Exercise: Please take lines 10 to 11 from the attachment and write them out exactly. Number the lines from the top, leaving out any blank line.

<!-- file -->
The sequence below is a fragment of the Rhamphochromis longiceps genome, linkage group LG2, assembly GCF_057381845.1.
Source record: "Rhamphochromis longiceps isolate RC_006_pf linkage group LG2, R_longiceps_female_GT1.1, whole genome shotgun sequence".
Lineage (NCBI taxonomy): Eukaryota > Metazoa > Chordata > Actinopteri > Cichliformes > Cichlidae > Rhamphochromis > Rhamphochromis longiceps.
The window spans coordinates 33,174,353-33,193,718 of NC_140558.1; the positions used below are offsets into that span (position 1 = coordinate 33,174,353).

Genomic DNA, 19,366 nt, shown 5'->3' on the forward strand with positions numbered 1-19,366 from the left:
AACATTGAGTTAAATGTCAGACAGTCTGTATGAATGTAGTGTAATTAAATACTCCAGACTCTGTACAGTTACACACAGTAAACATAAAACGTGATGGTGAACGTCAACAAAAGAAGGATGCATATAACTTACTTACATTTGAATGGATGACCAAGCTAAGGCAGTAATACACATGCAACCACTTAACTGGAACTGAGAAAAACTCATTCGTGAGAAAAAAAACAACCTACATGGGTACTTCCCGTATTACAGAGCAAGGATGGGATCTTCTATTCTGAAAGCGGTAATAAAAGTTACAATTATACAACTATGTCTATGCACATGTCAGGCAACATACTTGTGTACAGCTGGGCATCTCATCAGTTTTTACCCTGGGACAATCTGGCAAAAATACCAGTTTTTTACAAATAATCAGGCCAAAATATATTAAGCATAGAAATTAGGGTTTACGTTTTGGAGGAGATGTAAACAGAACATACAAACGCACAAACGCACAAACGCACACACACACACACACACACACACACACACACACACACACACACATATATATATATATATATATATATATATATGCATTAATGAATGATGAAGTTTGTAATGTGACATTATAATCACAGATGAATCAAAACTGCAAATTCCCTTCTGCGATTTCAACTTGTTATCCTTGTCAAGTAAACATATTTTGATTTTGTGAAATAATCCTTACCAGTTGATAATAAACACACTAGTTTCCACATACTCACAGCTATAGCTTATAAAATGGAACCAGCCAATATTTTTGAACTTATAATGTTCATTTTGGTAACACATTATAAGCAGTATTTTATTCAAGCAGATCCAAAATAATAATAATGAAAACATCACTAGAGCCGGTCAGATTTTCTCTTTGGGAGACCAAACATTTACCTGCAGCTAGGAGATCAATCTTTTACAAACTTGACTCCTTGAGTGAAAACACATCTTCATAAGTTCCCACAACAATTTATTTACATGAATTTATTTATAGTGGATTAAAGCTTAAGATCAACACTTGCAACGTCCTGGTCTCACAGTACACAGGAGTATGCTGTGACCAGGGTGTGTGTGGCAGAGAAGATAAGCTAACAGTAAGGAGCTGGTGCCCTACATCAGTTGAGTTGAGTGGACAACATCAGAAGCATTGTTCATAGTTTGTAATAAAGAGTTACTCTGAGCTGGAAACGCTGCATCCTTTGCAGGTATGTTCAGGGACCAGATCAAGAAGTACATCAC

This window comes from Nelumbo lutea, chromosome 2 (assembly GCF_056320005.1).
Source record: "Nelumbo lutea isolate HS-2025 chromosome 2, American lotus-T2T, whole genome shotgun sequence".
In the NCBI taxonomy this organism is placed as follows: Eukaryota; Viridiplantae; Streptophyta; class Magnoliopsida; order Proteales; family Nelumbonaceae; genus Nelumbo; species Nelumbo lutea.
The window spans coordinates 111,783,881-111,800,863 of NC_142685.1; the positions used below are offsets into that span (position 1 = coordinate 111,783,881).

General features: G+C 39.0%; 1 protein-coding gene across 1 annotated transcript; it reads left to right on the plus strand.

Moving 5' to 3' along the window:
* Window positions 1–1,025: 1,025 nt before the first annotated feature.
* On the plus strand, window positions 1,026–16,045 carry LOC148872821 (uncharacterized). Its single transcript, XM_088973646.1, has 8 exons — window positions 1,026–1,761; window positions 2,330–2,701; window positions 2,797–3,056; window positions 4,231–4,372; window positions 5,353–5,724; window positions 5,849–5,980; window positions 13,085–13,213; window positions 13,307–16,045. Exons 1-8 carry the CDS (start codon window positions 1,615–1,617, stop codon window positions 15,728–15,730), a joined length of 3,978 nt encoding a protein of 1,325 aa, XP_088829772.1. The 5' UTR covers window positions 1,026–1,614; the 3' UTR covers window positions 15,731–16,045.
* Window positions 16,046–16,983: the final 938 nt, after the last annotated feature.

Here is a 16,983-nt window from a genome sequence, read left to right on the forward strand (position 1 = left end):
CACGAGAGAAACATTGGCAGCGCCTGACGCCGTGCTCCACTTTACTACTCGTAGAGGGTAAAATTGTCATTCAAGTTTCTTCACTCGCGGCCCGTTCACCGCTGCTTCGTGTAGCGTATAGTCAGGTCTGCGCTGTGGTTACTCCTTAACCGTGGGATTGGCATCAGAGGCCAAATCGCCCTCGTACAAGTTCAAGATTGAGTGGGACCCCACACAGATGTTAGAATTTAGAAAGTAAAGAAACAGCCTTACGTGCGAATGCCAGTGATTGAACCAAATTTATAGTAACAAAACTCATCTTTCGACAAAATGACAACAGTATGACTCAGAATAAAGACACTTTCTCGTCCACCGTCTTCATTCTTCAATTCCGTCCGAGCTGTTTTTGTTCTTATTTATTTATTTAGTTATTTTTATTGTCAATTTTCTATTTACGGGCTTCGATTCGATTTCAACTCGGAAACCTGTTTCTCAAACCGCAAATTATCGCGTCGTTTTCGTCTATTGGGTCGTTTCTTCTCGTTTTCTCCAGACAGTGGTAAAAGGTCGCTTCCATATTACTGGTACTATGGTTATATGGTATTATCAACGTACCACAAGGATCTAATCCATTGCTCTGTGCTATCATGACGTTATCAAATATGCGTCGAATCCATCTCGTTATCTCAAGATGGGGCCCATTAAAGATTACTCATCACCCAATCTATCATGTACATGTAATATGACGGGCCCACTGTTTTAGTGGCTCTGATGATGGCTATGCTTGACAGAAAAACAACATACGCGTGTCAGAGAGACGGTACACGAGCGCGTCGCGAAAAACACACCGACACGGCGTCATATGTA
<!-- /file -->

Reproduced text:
The window spans coordinates 111,783,881-111,800,863 of NC_142685.1; the positions used below are offsets into that span (position 1 = coordinate 111,783,881).

General features: G+C 39.0%; 1 protein-coding gene across 1 annotated transcript; it reads left to right on the plus strand.